Lens Mix Conversation Series
FotoFocus is proud to present Lens Mix, a monthly virtual conversation series connecting speakers from different fields to comment on film, photography, and lens-based art. Created in celebration of FotoFocus’s tenth anniversary, the free series moderated by FotoFocus Artistic Director and Curator Kevin Moore invites speakers to explore each others’ artistic practice and projects through intimate discussions. Listen to previous Lens Mix conversations.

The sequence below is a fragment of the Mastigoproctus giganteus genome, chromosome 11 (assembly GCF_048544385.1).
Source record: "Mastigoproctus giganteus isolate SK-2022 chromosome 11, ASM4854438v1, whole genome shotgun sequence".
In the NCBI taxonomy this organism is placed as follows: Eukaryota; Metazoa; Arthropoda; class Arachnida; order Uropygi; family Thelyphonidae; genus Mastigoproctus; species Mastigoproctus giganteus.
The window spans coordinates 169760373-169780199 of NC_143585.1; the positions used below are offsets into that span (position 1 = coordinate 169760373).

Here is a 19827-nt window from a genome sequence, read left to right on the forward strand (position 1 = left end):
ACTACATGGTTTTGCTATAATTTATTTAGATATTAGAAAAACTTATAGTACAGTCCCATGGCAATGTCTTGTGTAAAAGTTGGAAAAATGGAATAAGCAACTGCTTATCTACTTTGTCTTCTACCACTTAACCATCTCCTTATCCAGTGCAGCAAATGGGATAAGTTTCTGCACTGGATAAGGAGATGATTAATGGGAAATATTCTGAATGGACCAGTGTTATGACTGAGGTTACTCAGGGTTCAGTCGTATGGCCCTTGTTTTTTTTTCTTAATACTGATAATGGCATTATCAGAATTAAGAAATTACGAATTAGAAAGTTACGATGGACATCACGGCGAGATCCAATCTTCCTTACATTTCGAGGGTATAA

October 1, 2020, 6pm EST Lens Mix 1: Roger Ross Williams and Lisa Cortés
Join Academy Award-winning director, producer, and writer Roger Ross Williams and Academy Award-nominated producer Lisa Cortés for an hour-long Zoom conversation moderated by Kevin Moore. As audiences turn to documentary filmmaking for truthful and complex narratives told outside the scope of mainstream media, this conversation between Roger Ross Williams and Lisa Cortés, who collaborated most recently on The Apollo (2019), asks the question: what stories urgently need to be told in today’s polarized and racialized political climate?